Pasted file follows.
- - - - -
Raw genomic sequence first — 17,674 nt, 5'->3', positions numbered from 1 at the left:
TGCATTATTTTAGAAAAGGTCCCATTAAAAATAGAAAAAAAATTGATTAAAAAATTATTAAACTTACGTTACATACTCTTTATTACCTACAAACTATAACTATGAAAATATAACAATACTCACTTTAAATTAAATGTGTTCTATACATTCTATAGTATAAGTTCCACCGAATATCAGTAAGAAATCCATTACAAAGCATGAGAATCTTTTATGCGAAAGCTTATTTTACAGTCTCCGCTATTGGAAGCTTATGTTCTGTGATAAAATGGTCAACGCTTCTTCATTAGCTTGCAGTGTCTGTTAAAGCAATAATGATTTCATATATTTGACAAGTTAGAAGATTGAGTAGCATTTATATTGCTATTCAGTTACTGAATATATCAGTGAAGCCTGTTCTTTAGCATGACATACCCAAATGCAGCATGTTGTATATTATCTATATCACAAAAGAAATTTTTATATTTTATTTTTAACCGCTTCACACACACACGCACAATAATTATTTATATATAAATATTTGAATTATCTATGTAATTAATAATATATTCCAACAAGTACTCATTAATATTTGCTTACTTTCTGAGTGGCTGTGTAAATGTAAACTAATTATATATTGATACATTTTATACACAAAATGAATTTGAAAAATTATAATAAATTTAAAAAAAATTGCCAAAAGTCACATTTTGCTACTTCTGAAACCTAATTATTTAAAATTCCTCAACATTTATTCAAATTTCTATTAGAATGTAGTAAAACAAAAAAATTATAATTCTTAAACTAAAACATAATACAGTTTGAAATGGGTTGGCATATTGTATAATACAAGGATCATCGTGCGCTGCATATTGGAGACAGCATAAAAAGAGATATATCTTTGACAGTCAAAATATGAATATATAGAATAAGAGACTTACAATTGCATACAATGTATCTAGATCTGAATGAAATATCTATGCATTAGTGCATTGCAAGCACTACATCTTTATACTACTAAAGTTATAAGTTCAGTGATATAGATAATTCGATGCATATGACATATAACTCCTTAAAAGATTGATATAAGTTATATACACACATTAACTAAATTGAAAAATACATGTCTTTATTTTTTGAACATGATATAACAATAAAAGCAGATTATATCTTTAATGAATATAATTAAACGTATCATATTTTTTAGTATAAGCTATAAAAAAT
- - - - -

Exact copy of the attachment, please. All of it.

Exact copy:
Raw genomic sequence first — 17,674 nt, 5'->3', positions numbered from 1 at the left:
TGCATTATTTTAGAAAAGGTCCCATTAAAAATAGAAAAAAAATTGATTAAAAAATTATTAAACTTACGTTACATACTCTTTATTACCTACAAACTATAACTATGAAAATATAACAATACTCACTTTAAATTAAATGTGTTCTATACATTCTATAGTATAAGTTCCACCGAATATCAGTAAGAAATCCATTACAAAGCATGAGAATCTTTTATGCGAAAGCTTATTTTACAGTCTCCGCTATTGGAAGCTTATGTTCTGTGATAAAATGGTCAACGCTTCTTCATTAGCTTGCAGTGTCTGTTAAAGCAATAATGATTTCATATATTTGACAAGTTAGAAGATTGAGTAGCATTTATATTGCTATTCAGTTACTGAATATATCAGTGAAGCCTGTTCTTTAGCATGACATACCCAAATGCAGCATGTTGTATATTATCTATATCACAAAAGAAATTTTTATATTTTATTTTTAACCGCTTCACACACACACGCACAATAATTATTTATATATAAATATTTGAATTATCTATGTAATTAATAATATATTCCAACAAGTACTCATTAATATTTGCTTACTTTCTGAGTGGCTGTGTAAATGTAAACTAATTATATATTGATACATTTTATACACAAAATGAATTTGAAAAATTATAATAAATTTAAAAAAAATTGCCAAAAGTCACATTTTGCTACTTCTGAAACCTAATTATTTAAAATTCCTCAACATTTATTCAAATTTCTATTAGAATGTAGTAAAACAAAAAAATTATAATTCTTAAACTAAAACATAATACAGTTTGAAATGGGTTGGCATATTGTATAATACAAGGATCATCGTGCGCTGCATATTGGAGACAGCATAAAAAGAGATATATCTTTGACAGTCAAAATATGAATATATAGAATAAGAGACTTACAATTGCATACAATGTATCTAGATCTGAATGAAATATCTATGCATTAGTGCATTGCAAGCACTACATCTTTATACTACTAAAGTTATAAGTTCAGTGATATAGATAATTCGATGCATATGACATATAACTCCTTAAAAGATTGATATAAGTTATATACACACATTAACTAAATTGAAAAATACATGTCTTTATTTTTTGAACATGATATAACAATAAAAGCAGATTATATCTTTAATGAATATAATTAAACGTATCATATTTTTTAGTATAAGCTATAAAAAAT